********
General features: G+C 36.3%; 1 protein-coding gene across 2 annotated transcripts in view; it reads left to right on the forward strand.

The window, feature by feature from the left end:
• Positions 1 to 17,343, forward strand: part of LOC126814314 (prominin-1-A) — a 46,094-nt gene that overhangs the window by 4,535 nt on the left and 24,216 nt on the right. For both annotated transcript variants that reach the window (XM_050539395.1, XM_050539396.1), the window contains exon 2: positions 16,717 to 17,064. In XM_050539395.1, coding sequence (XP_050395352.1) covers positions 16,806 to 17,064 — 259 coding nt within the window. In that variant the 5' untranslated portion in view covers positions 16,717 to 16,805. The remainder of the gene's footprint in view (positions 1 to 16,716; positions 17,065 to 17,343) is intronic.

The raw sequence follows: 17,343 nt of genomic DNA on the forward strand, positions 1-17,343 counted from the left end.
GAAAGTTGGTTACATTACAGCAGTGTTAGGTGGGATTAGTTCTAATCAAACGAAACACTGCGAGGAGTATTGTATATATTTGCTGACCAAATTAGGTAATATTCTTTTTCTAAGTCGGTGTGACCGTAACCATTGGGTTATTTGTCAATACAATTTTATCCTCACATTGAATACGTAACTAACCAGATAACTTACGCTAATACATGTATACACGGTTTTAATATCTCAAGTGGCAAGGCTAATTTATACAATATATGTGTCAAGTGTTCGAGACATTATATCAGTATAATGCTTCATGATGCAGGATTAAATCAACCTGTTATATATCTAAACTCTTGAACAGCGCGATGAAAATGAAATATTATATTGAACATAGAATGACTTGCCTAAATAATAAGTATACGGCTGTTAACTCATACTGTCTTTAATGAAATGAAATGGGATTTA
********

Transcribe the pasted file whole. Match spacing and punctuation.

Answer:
General features: G+C 36.3%; 1 protein-coding gene across 2 annotated transcripts in view; it reads left to right on the forward strand.

The window, feature by feature from the left end:
• Positions 1 to 17,343, forward strand: part of LOC126814314 (prominin-1-A) — a 46,094-nt gene that overhangs the window by 4,535 nt on the left and 24,216 nt on the right. For both annotated transcript variants that reach the window (XM_050539395.1, XM_050539396.1), the window contains exon 2: positions 16,717 to 17,064. In XM_050539395.1, coding sequence (XP_050395352.1) covers positions 16,806 to 17,064 — 259 coding nt within the window. In that variant the 5' untranslated portion in view covers positions 16,717 to 16,805. The remainder of the gene's footprint in view (positions 1 to 16,716; positions 17,065 to 17,343) is intronic.

The raw sequence follows: 17,343 nt of genomic DNA on the forward strand, positions 1-17,343 counted from the left end.
GAAAGTTGGTTACATTACAGCAGTGTTAGGTGGGATTAGTTCTAATCAAACGAAACACTGCGAGGAGTATTGTATATATTTGCTGACCAAATTAGGTAATATTCTTTTTCTAAGTCGGTGTGACCGTAACCATTGGGTTATTTGTCAATACAATTTTATCCTCACATTGAATACGTAACTAACCAGATAACTTACGCTAATACATGTATACACGGTTTTAATATCTCAAGTGGCAAGGCTAATTTATACAATATATGTGTCAAGTGTTCGAGACATTATATCAGTATAATGCTTCATGATGCAGGATTAAATCAACCTGTTATATATCTAAACTCTTGAACAGCGCGATGAAAATGAAATATTATATTGAACATAGAATGACTTGCCTAAATAATAAGTATACGGCTGTTAACTCATACTGTCTTTAATGAAATGAAATGGGATTTA